The 49th annual Grammy Awards were held Feb. 11, 2007, at the Staples
Center in Los Angeles and featured contributions from ATK Audiotek, TC Electronic and Sennheiser.
Continuing its tradition of making full use of HDTV and 5.1 surround-sound formats,
this year’s Grammy Awards utilized a sound system provided by ATK Audiotek, with Ron Reeves and Mikael Stewart running FOH. Phil Ramone and Hank Neuberger of the
Recording Academy supervised the broadcast audio. The 5.1 surround and stereo feeds were supplied by New York–based XM Productions/Effanel Music and its L7 remote recording truck, along with music mixers John Harris, Eric Schilling and orchestra music mixer/lead engineer Joel Singer. Pittsburg-based NEP Broadcasting also supplied mobile-recording facilities.
For the third year in a row, the Grammy Awards telecast made extensive use of TC Electronic processing for both the SD Stereo and HD 5.1 broadcast feeds. Both Effanel’s OSR and NEP’s production trucks used TC Electronic DB-8 digital television processors for stereo and 5.1 level control for the CBS broadcast. OSR also used a TC System 6000 for additional effects. The big change this year was the addition of TC Electronic Pro Tools plug-ins for the music mixes. Effanel Music’s L7 truck used the full suite of System 6000 plug-ins, including VSS-3, DVR-2 and NonLin reverbs.
Harris and Schilling created the stereo and 5.1 music stems on the L7 truck’s Digidesign Icon console, while Paul Sandwiess assembled the final HD 5.1 air mix in the OSR truck prior to Dolby encoding. Tom Holmes (pictured) manned the Calrec console in the NEP production truck for the CBS stereo SD mix, while Klaus Landsberg sweetened all the mixes with a massive array of 40 audience mics in 5.1, adding to the realism of both the SD and HD broadcasts. Landsberg used a TC DB-4’s 5.1 compressor for level control.
“We have used TC on-air processing on the Grammy broadcast for three years running, and the sound quality, reliability and ease of use are the reasons the engineers request it every year,” says Mike Abbott, audio coordinator for the Grammy Awards telecast.
In terms of artist performances, Sennheiser made a big showing, with many of the performers and presenters choosing its microphones—including show opener The Police. Both Sting and Andy Summers used a e865 vocal mics, and Stewart Copeland was on an HSP4-EW headset and an SK500G2 bodypack.
The Police were just the first of a succession of artists on the telecast using Sennheiser wired and wireless microphones. Beyoncé treated viewers to “Listen,” from the Dreamgirls film soundtrack, using the Sennheiser SKM 5200 wireless handheld with a Neumann KK 105-S capsule. Shakira brought along her Sennheiser SKM 3072 wireless handheld mic for a Bollywood-style performance of “Hips Don’t Lie” with Wyclef Jean.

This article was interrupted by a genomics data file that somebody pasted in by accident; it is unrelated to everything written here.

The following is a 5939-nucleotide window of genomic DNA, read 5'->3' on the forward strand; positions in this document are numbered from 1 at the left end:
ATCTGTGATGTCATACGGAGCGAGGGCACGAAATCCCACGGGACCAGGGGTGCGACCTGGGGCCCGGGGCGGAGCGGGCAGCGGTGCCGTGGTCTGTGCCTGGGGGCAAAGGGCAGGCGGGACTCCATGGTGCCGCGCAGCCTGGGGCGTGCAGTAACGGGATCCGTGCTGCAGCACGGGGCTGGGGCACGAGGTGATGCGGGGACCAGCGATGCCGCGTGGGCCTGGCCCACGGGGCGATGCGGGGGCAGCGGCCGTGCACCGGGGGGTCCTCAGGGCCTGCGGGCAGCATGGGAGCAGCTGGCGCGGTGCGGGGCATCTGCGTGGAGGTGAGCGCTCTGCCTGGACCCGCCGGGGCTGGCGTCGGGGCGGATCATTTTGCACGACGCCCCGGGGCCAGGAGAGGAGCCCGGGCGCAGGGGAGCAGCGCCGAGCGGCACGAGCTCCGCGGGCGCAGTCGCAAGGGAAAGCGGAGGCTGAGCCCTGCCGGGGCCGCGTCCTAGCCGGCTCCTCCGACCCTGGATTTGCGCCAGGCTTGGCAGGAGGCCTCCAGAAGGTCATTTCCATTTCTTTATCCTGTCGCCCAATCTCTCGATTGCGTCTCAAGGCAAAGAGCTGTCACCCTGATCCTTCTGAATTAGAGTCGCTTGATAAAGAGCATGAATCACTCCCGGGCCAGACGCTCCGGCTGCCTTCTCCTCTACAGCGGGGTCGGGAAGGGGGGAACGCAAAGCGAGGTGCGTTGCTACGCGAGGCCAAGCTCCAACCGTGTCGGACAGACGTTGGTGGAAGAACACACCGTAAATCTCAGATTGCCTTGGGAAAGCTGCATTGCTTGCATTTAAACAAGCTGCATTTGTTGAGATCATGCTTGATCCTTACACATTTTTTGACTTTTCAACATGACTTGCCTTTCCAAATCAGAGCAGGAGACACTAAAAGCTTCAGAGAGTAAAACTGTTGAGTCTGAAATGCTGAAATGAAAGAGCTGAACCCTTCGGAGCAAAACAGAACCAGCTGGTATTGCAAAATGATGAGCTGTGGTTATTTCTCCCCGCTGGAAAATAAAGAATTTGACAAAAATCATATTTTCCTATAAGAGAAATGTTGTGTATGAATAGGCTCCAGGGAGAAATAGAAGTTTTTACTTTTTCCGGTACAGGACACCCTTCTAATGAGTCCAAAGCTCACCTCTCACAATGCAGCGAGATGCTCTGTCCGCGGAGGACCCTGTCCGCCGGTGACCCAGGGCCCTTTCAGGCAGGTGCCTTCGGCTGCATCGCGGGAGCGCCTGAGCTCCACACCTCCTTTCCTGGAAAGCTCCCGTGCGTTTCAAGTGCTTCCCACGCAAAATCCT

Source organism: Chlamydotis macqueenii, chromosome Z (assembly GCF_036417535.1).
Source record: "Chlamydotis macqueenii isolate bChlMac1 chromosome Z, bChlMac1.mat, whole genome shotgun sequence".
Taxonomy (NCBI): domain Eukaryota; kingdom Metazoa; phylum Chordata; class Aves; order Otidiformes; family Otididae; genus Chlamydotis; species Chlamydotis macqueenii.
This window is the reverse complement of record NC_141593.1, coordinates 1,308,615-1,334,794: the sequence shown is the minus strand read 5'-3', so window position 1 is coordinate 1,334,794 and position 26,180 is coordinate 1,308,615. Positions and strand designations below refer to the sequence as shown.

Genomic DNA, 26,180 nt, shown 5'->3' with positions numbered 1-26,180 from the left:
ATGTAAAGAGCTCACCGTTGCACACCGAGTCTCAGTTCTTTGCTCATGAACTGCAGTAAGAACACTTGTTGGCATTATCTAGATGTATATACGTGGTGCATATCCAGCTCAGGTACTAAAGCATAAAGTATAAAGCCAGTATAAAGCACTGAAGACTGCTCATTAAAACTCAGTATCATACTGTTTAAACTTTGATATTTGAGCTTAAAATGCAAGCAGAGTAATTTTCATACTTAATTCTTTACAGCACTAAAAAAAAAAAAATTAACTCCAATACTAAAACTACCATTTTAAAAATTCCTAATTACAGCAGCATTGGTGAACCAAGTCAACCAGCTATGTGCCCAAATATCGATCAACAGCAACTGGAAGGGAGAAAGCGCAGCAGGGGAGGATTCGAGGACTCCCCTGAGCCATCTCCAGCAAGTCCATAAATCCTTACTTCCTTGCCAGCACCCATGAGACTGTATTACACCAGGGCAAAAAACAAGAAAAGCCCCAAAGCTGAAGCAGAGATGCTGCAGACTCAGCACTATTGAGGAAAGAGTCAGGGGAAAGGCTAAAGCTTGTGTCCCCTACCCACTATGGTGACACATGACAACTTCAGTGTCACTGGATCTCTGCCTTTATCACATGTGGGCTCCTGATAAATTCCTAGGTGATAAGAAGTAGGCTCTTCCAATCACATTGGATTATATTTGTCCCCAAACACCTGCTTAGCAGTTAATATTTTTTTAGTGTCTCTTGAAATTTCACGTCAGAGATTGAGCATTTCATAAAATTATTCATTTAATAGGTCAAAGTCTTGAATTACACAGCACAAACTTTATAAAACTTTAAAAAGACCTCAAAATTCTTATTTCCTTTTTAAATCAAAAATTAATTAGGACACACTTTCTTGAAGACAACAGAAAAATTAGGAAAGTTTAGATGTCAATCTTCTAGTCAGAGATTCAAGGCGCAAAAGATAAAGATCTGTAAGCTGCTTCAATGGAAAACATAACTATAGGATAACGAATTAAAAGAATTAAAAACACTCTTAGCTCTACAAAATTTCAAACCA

Gnarls Barkley’s appearance of “Crazy” featured Cee-Lo Green singing through his custom gold-plated Sennheiser SKM 5200 handheld with a Neumann KK 105-S capsule. Philip Bailey used the same combination when R&B legend and six-time Grammy winner Earth, Wind & Fire took the stage for a special segment with Ludacris and Mary J. Blige. And all three members of Rascal Flatts, taking part in an extended tribute to The Eagles, performed through the Sennheiser/Neumann hybrid wireless vocal mic.
Additionally, more than 40 each of the Evolution Series e602II and e902 wired microphones, as well as 10 e935 and four Neumann KMS 105 microphones and 16 channels of EW300IEMG2 units, were on hand for performers.
In addition to microphones, RF Grammy technician Dave Rickmers from ATK/AudioTek reports that he deployed a pair of A 5000 CP antennas for the Sennheiser personal monitor systems being used by some of the artists. “The antennas are circularly polarized, which is essential for personal monitors, and they’re small enough that we could sneak them onto the stage,” Rickmers says. “They covered the stage as well as the hall, which was good because some of the acts performed on the alternate small stage in the middle of the audience. The A 5000 CP antennas provide a good combination of wide coverage and gain and are an asset to the ATK arsenal.
In a tip of the hat to American Idol, this year’s show included a competition, “My Grammy Moment,” in which viewers voted on which newcomer would duet with Justin Timberlake during the telecast. Previews of the segment during the show and video clips online all featured the three finalists performing in the studio wearing Sennheiser HD215 headphones.